I think my first big eye roll (of many) during Jupiter Ascending was when Sean Bean informs Mila Kunis that bees are genetically conditioned to acknowledge royalty. And if you think that maybe that only sounds ridiculous out of context, I assure you it’s just as ridiculous in context. As are most things in The Wachowskis’ newest opus, a dead-on-arrival bunch of sci-fi hooey that’s the worst film I’ve seen at the theater in recent memory.
Basically, this is a movie where nothing works. Certainly not the story, which has Kunis playing a young Chicagoan named Jupiter (ugh), whose life seems to consist entirely of scrubbing toilets as part of some vague shit job and putting up with her wacky family of Russian immigrants. (Her cousin hatches a scheme where Jupiter can sell her eggs to a fertility clinic for cash. Hilarious!) But, wait, it turns out Jupiter is a “chosen one,” the sort-of reincarnation of an extraterrestrial queen and the rightful heir to a number of inhabited planets, including Earth. Sounds like a great deal, right? Except for the fact that the three other-worldly children of the dead queen don’t take too kindly to their inheritance being threatened and immediately begin concocting schemes to have Jupiter eliminated.
She ends up with a protector in the form of Channing Tatum, playing a half-human/half-wolf warrior — I swear I’m not making this up! — who flits around on a pair of gravity shoes like he’s the Silver Surfer by way of Johnny Weir. Also sometimes on their side is Bean’s grizzled ex-space cop who, like everyone else, has a half-formed back-story that’s awkwardly jammed into the movie. (The final script of this thing, which starts on Earth but eventually sends our heroes throughout the cosmos, had to read like a first draft at best and something that should have been immediately burned and/or deleted at worst.)
Kunis is just dreadful here. In theory, she’s playing a human who, much like Neo in a Wachowskis’ film before her, has the veil pulled back from her eyes so that she might see the universe as it is. Yet her reaction to these revelations isn’t much different to her reaction to cleaning toilets. It’s impossible for a viewer to get emotionally pulled into a film when the lead character can’t even bother to act invested. (And she’s not helped by the fact that script positions Jupiter as a damsel in distress whose only actions are making bad decisions.) Bean is wasted, popping in and out when the script demands it. Eddie Redmayne, currently up for a Best Actor Oscar for The Theory of Everything, might have seen his chances of winning torpedoed via association had Jupiter Ascending come out last year, as was originally planned. He’s god-awful here as the most vicious of the queen’s three children, delivering a performance that consists of lots of whispering until it’s time to SCREAM AT THE TOP OF HIS LUNGS. Perhaps the only actor who comes out unscathed is Tatum, who’s far from great but at least moderately sells the exotic action hero he’s playing. Hey, the guy’s wearing pointed wolf ears and is forced to take part in one of the dullest on-screen romances I’ve seen in a while. The fact that he’s not terrible is practically a miracle.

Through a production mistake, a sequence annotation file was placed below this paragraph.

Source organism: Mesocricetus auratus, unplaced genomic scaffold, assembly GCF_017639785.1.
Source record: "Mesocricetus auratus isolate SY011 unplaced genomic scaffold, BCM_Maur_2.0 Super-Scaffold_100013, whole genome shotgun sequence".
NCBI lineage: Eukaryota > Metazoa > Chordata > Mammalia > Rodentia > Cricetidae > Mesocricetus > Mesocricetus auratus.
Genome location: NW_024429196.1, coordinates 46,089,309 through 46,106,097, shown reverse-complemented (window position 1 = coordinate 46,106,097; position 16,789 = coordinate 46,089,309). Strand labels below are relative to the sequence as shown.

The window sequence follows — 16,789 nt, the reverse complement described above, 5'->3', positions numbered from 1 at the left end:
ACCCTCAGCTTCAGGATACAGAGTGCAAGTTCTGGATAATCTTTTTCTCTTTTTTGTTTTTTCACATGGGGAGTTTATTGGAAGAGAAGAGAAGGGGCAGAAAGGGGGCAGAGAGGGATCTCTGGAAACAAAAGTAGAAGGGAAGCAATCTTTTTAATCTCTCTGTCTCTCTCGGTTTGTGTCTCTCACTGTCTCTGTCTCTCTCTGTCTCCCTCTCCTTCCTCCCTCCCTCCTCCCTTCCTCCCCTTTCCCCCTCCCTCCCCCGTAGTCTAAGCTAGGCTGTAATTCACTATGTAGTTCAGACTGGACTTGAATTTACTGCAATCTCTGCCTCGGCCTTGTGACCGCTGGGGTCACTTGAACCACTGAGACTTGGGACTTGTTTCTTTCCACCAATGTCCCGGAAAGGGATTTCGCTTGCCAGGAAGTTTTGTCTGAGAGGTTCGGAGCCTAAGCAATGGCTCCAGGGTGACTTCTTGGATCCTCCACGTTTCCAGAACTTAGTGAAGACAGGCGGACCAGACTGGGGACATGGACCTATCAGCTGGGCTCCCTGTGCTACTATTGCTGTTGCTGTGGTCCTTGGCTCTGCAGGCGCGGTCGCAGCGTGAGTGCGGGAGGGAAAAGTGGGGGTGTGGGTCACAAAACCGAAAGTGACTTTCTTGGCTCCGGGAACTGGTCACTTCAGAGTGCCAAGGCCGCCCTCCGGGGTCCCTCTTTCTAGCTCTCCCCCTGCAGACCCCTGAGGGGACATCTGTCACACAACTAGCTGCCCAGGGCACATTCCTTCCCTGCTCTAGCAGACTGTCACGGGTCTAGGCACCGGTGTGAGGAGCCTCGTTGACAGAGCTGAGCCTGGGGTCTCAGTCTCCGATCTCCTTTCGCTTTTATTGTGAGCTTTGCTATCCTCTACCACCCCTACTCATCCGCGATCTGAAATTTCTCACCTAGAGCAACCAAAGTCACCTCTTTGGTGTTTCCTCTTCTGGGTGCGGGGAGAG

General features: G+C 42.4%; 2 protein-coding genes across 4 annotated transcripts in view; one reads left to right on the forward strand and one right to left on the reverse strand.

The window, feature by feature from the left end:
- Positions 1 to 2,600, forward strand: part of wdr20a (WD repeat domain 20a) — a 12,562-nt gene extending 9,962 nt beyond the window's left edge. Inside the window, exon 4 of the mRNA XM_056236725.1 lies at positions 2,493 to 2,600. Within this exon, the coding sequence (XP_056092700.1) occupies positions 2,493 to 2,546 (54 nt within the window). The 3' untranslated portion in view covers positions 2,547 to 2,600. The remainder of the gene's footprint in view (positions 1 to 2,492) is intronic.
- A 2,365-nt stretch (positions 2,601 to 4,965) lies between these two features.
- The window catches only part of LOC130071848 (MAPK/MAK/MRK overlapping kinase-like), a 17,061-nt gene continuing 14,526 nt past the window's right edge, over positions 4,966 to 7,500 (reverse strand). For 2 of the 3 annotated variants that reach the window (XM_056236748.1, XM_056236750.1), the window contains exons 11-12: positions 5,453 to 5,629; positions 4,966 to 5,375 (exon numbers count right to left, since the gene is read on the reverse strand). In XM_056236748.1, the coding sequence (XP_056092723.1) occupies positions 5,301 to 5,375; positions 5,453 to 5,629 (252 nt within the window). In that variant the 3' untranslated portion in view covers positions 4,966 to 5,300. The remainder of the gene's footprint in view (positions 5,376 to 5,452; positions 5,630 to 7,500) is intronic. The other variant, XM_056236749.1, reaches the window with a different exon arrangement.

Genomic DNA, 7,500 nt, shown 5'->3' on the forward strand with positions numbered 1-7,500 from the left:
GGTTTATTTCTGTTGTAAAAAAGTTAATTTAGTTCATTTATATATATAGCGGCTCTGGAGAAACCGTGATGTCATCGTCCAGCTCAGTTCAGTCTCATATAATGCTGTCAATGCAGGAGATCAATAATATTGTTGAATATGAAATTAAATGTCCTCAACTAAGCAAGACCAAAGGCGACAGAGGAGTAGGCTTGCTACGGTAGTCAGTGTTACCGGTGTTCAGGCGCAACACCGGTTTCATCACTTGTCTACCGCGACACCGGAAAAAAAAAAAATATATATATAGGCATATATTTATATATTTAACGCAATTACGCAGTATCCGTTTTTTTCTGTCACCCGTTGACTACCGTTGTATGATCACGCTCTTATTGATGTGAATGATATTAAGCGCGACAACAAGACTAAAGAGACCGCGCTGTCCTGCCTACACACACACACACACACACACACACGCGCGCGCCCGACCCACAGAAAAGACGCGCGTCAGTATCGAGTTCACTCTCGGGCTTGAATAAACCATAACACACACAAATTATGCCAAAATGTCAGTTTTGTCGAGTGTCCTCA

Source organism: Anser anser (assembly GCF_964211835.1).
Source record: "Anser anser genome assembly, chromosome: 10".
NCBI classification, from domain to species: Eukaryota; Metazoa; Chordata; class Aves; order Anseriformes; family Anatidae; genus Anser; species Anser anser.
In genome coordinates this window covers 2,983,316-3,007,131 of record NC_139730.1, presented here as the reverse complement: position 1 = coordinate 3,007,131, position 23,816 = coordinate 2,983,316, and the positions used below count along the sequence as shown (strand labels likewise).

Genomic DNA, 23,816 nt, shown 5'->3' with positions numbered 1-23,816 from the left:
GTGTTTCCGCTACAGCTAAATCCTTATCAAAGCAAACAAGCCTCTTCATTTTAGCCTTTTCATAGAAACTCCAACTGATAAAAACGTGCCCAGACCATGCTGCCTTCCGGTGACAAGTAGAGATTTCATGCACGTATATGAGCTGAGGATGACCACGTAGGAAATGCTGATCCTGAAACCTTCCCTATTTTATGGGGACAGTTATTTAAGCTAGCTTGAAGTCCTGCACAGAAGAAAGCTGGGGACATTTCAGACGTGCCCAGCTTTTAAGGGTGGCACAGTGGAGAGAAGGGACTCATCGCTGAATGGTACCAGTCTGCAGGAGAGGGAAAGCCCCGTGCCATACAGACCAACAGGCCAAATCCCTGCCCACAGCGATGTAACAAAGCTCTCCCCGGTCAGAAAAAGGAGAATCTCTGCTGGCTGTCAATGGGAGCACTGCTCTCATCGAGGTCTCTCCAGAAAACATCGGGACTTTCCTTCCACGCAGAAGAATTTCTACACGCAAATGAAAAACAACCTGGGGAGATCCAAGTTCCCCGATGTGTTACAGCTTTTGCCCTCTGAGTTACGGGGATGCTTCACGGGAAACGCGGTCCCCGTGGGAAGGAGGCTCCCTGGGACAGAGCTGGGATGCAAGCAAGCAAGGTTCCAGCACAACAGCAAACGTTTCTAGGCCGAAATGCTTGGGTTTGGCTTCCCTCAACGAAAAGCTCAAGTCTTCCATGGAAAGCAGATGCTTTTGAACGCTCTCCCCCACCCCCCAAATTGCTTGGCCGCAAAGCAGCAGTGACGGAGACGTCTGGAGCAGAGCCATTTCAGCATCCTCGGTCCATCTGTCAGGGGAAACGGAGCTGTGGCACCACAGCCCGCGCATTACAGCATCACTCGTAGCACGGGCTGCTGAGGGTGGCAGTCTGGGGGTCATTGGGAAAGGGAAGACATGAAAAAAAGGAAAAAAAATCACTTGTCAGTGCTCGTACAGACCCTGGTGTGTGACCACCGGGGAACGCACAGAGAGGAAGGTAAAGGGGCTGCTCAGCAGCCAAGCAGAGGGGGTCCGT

The Wachowskis are known for their action-scene visuals, and there are a few times here when they live up to their rep, including a nifty, if a little overdone, chase through Chicago airspace. But there are even more sequences, like a space battle where Tatum and Bean blast through hundreds of boring little drones, that are woefully unimaginative. The filmmakers are constantly introducing various aliens and creatures into the script — lizard brutes, masked gimps with no arms, little “grey aliens” who scamper around like crazed monkeys — but none of them are particularly cool or feel like they naturally fit into a cohesive universe. (Seriously, what is with those gimp guys?!)
Nearly every joke lands with a thud. As do the little sci-fi/fantasy flourishes — the film has coy explanations for crop circles, vampire myths and the extinction of the dinosaurs — that keep popping up needlessly. Like I said, the entire movie is just one big eye-roll — clunky and inert and wholly involving. So which pill do I take to forget all about this thing? Is it the red or the blue? I’ll have it and a glass of water, please.